Jordan U. Gutterman, M.D.
The major focus of the Section of Cellular
and Molecular Growth Regulation is directed at identification
and characterization of novel plant compounds that regulate
the growth of tumor cells and endothelial cells. The major emphasis
during the past 24 months has been on the biochemical and biological
characterization of a triterpene glycoside with an unusual ester
linkage obtained from a desert legume plant from Australia.
This compound, or mixture of compounds, induces cytotoxicity
against a wide range of hematopoietic and solid tumor cell lines
as well as freshly isolated ovarian cancer cells. The triterpene
compound induces apoptosis in the Jurkat leukemia cell line.
It is minimally cytotoxic in vitro against nontransformed cells.
In vivo, the compound is extremely active in 2 chemopreventive
models: the initiation and promotion phases of the murine dimethylbenzanthracene
(DMBA) mouse skin carcinogenesis model as well as the rat aberrant
colonic crypt assay. The mechanism of action is being investigated
and focuses on the inhibition of the PI-3K pathway. This compound
also has potent in vitro and in vivo anti-inflammatory effects
and appears to inhibit activation of NF-kappaB.
Terpenoids are natural constituents of plants
and of invertebrate and vertebrate animals. They play key roles
in defense signaling by plants against predators such as insects.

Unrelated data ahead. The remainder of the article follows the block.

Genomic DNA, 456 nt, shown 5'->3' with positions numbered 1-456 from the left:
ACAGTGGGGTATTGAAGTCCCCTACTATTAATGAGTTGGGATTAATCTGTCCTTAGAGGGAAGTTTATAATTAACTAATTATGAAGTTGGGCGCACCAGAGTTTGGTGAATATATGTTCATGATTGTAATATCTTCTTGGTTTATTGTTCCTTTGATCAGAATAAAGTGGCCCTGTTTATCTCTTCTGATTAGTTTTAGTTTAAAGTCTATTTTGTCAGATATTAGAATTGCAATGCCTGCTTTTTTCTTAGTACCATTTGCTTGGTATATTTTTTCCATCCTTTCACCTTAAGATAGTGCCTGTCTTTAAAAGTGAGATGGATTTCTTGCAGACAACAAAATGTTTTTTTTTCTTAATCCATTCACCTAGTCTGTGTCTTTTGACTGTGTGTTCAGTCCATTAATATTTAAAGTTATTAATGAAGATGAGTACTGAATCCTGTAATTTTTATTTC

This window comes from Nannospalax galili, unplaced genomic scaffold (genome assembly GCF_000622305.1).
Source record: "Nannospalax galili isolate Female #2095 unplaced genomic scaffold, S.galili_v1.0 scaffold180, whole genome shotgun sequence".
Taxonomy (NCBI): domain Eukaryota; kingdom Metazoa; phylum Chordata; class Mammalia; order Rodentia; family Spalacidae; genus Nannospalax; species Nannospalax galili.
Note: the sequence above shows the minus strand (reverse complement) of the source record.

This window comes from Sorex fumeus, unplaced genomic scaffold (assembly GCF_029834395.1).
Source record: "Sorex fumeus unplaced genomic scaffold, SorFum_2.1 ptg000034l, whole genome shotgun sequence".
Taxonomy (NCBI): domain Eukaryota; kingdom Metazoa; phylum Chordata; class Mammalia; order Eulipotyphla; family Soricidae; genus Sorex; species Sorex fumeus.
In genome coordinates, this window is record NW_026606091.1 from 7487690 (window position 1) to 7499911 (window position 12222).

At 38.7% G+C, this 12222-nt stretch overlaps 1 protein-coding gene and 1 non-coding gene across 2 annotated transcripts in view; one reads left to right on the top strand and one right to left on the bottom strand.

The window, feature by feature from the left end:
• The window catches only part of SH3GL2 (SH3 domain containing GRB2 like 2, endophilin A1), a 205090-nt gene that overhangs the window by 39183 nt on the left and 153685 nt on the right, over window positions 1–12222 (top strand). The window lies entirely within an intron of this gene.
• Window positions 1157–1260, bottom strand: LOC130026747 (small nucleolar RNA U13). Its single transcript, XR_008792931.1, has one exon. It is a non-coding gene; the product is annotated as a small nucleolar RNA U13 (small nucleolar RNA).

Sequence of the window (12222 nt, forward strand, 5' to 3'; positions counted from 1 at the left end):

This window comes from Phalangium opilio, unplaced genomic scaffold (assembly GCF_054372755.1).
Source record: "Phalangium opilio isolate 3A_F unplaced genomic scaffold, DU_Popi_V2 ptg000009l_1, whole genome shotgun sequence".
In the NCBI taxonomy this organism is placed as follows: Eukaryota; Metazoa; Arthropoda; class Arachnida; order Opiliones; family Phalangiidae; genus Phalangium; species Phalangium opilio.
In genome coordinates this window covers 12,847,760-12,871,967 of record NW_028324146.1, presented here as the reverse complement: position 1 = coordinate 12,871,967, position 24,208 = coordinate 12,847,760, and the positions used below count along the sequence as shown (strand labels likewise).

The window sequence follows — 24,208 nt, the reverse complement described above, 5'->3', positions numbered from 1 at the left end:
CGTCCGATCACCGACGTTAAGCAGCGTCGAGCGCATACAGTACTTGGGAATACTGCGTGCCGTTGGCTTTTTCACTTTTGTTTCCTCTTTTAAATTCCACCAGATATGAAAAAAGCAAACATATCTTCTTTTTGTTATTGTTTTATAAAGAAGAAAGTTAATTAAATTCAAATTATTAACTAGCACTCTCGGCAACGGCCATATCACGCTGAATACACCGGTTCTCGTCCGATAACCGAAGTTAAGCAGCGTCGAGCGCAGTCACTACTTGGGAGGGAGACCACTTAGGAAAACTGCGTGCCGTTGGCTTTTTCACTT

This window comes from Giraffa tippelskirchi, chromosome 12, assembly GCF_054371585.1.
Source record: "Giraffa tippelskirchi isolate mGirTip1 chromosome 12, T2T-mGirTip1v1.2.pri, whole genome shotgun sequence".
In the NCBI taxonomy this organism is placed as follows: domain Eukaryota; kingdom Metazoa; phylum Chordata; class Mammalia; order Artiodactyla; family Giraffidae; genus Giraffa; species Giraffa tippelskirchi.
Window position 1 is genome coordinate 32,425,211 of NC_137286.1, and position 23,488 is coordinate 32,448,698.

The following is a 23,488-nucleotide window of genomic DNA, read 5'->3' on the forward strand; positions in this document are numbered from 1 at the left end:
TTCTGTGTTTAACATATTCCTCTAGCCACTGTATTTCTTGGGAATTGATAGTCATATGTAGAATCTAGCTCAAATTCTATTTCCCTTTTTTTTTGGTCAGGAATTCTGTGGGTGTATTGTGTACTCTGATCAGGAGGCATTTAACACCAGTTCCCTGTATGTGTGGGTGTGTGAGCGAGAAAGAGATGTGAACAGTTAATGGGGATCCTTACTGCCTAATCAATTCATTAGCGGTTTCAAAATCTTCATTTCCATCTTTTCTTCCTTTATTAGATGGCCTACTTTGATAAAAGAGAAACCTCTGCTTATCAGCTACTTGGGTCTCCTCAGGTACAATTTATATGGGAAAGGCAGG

The triterpenoids are often pentacyclic compounds, usually containing
complex side chains. The sugars may not be required for in vitro
antitumor activity, but their presence may be important for
water solubility and in vivo activity.
Present and future work includes complete purification
and structural characterization of the triterpene glycoside,
metabolic labeling studies, continued work on mechanism of action
(including effects on endothelial cells, angiogenesis, and cholesterol
metabolism), and genetic studies of sensitive and resistant
cells by RNA analysis on microarrays and DNA chips. Studies
of the biological effects of this terpenoid on model organisms
are being pursued. Based on the structure and known biology
of other terpenoids in human biology, the triterpenes may act
as hormonal substances and therefore may bind to a known or
orphan nuclear receptor.
The premise of our section is that plants have
evolved to manufacture a wide variety of secondary metabolites
that act as deterrents for dangerous predators. Many of the
target pathways of these plant metabolites have been preserved
in evolution from yeast to Drosophila to man and may be important
constituents of the malignant phenotype. Discovery of plant
metabolites that interrupt critical pathways in a cancer cell
should yield exacting new leads for drug discovery.
Thus, we are continuing to study extracts of
other arid land plants in the hope of discovering novel compounds
with unique mechanisms of action against malignant cells or
endothelial cells. This project is part of a collaboration with
the University of Arizona (chemistry) and Boyce Thompson Plant
Institute at Cornell University (plant biology).
- Choubey D, Gutterman JU. Inhibition of E2F-4/DP-1-stimulated
transcription by p202. Oncogene 15:291-301, 1997
- Choubey D, Li S-J, Gutterman JU, Datta B, Lengyel
P. Inhibition of E2F-mediated transcription by p202. EMBO
J 15:5668-5678, 1996
- Gutterman JU. Clinical investigators: The driving
force behind drug discovery. Nat Biotechnol 15:598-599, 1997
- Kudelka AP, Levy T, Verschraegen CL, Edwards CL, Piamsomboon
S, Termrungruanglert W, Freedman RS, Kaplan AL, Kieback DG,
Meyers CA, Jaeckle KA, Loyer E, Steger M, Mante R, Mavligit
G, Killian A, Tang RA, Gutterman JU, Kavanagh JJ. A
phase I study of TNP-470 administered to patients with advanced
squamous cell cancer of the cervix. Clin Cancer Res 3:1501-1505,
- Mujoo K, Maneval DC, Anderson SC, Gutterman JU. Adenoviral-mediated
p53 tumor suppressor gene therapy of human ovarian carcinoma.
Oncogene 12:1617-1623, 1996